“I suppose it can be a little bit frustrating but not overly. You have just got to take the rough with the smooth. It’s a bit tricky at the moment, but I think things will pick up in a few weeks’ time.”

Radio interview

Atkinson rode a winner at his eighth ride back when he steered a horse called Extending to victory at Sale racetrack in June. The horse’s trainer and owners were thrilled, but the punters weren’t - Extending crossed the line first at 150/1.

Starting out in the winter months also means fewer opportunities to gain media exposure as the Australian Rules and rugby league codes dominate the sporting media platforms between March and the first week of October, but one of Atkinson’s few media opportunities led to him receiving a call from a city trainer.

Atkinson said he was doing an interview on a racing radio station in Melbourne that produced a call from a fellow Englishman, G1-winning trainer Nigel Blackiston. Atkinson’s mother had told him she went to school with Blackiston, who arrived in Australia more than 25 years ago to work for the legend Bart Cummings.

“When I came out here [to Australia], my mother actually said, ‘there’s a trainer out there. I haven’t seen him for donkey’s years but he’s a lovely guy’ and it was Nigel,” Atkinson said.

“I did a radio interview and he said he heard it and I was talking to him again and it got to the point where I’m riding out now for him once a week and he’s been really good to me.”

Blackiston had a small connection with Eddery. The Victoria Racing Club used to run legends races for retired champion jockeys during the Melbourne Cup carnival at Flemington and Eddery won the last of those contests on the Blackiston-trained Pop Weasel in 2004.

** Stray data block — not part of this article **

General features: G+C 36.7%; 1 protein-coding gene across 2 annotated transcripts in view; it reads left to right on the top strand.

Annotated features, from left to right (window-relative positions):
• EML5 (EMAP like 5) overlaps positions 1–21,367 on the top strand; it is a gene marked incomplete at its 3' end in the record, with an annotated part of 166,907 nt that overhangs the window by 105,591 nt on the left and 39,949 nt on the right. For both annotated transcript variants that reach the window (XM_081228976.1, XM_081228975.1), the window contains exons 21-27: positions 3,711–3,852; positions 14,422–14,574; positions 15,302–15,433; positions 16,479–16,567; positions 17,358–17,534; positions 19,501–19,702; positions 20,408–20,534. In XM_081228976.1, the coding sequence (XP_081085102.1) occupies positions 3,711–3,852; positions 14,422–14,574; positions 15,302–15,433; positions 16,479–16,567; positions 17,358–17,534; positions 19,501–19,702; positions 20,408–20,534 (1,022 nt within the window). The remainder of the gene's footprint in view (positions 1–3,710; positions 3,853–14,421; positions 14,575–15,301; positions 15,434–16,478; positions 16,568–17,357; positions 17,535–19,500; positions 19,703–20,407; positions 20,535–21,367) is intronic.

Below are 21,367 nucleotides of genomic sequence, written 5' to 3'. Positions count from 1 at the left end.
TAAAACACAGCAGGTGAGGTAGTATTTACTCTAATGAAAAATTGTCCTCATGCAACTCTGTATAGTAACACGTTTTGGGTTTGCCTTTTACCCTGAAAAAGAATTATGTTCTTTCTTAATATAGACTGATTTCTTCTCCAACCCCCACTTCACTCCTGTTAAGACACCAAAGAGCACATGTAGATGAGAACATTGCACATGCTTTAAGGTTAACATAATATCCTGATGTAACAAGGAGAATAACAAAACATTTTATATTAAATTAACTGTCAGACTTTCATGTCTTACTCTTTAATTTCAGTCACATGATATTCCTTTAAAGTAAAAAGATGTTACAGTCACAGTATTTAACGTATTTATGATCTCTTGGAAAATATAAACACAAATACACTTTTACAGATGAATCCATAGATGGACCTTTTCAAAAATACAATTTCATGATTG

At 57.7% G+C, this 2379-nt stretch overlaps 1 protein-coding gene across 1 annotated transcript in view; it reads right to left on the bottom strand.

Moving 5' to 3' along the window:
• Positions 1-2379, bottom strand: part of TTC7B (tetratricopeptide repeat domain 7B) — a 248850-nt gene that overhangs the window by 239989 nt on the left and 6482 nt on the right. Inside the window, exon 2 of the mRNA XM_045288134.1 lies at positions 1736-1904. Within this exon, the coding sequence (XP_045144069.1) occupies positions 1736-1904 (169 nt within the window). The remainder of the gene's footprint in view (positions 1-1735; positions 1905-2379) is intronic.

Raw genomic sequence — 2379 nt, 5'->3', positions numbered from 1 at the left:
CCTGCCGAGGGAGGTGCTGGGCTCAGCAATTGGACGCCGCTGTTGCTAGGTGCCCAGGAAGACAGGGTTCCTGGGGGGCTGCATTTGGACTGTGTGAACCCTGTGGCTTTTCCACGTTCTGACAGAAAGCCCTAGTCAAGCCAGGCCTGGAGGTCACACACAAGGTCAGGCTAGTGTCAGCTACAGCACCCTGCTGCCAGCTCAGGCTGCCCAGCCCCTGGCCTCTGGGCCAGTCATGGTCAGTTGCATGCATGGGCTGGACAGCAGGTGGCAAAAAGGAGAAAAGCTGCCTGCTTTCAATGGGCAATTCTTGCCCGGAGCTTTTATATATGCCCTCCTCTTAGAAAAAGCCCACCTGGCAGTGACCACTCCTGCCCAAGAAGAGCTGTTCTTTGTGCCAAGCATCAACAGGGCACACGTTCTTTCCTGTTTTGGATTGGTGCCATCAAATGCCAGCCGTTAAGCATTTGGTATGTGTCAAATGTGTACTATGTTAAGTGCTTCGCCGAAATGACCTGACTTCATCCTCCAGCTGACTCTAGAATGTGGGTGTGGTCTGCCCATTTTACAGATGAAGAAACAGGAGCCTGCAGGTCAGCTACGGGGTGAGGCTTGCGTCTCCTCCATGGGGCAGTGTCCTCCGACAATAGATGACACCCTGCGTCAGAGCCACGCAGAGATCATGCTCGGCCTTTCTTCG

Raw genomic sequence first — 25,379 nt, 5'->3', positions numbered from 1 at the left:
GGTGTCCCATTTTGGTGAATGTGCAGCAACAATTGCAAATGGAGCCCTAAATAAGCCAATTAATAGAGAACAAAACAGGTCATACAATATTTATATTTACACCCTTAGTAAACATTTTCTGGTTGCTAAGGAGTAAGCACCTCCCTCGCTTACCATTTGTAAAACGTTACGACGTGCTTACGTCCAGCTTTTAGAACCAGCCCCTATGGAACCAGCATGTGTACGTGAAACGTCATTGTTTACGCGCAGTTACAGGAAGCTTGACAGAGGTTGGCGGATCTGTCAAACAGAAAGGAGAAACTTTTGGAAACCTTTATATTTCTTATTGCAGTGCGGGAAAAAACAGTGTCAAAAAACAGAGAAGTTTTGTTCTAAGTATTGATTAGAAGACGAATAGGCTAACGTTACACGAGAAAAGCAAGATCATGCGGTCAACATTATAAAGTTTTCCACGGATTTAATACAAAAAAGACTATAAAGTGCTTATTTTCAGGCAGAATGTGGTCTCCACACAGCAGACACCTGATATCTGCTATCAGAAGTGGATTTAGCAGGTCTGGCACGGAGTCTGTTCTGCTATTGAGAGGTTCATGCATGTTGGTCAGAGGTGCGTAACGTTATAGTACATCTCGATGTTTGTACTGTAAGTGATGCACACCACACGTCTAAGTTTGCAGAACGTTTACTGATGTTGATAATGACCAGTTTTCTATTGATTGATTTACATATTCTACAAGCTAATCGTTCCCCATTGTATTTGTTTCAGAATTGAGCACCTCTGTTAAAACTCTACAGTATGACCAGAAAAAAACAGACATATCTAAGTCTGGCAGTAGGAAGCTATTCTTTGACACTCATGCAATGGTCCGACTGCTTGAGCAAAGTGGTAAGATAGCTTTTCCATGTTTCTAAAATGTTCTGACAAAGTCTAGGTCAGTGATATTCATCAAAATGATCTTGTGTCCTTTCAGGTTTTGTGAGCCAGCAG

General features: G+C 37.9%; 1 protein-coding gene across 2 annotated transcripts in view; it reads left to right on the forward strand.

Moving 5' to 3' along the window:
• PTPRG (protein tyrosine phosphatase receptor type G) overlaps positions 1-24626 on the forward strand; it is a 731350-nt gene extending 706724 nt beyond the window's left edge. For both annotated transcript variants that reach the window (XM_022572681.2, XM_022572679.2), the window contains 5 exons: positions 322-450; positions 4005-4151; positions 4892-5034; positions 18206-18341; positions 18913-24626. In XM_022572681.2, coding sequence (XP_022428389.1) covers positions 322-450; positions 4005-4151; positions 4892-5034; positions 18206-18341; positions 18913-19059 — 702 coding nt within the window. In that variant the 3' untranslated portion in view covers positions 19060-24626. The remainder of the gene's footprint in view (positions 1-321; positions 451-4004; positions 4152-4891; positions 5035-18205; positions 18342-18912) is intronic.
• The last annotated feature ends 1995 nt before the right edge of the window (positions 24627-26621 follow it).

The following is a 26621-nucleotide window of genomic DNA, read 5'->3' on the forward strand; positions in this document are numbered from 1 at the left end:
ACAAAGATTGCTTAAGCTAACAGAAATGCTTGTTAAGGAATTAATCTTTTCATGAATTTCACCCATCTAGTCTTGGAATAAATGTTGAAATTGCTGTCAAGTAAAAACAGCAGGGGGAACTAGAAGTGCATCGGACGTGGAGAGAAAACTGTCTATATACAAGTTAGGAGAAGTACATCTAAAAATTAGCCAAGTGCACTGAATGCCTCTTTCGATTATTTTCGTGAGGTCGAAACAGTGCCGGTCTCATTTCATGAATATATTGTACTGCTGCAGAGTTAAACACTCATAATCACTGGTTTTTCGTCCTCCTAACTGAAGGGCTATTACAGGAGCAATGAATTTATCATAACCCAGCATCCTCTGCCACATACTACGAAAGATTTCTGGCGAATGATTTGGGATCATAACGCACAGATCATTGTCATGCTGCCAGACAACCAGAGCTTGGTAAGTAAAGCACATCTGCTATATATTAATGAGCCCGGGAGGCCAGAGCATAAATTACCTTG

‘I think he’s got a lot of quality’

Blackiston, who started his racing life working for trainer Bruce Hobbs at Newmarket, before his career took in stints with Anthony Hide and William Mather, sees a little piece of Eddery in Atkinson’s style.

“He’s a champion kid,” Blackiston said of Atkinson. “I think he’s got a lot of quality, but I think he has to learn about the tracks a bit more. He’s got nice balance and a European style. Like his dad, he can bounce around a bit in the saddle but, when he picks a horse up, he can really pick a horse up.”

Atkinson is riding for Blackiston at Flemington a couple of times a week and the trainer has started to give the jockey opportunities. Blackiston believes other trainers will follow suit once Atkinson find his feet in Victoria.

Atkinson agrees with Blackiston’s point on gaining knowledge of the varied Victorian tracks.

“The tracks are taking a bit of getting used to. They’re not overly hard to ride, but it’s just finding out the techniques to get around them,” Atkinson said.

“Out here, it’s all about momentum. When you get around the bends here, you have got to keep the momentum of the horse up and going forward. Like England, the tracks are very different here and you can go from firm to heavy quickly. There are plenty of things to look out for, like some tracks you have got a short run in and you have one burst to get them home on the best ground.”

Atkinson says the best local jockeys have been happy to help him learn about the Victorian courses, but he knows that only results matter in the cut-throat profession.

“They [jockeys] are all really good blokes,” Atkinson said. “Craig Williams and Damien Oliver and the others, they’re all really helpful and are happy to talk. Craig has taken the time to walk the tracks with me a few times and they’re great guys.

“It’s pretty competitive here and I’ve been here a while now. In New South Wales, there’s more opportunity and maybe Queensland, but it’s pretty tough to start out here.

“I think it’s also a bit of luck as well to get into the stables at the right time and get the rides and winners off them. I’m trying to really get on really. That’s the focus.”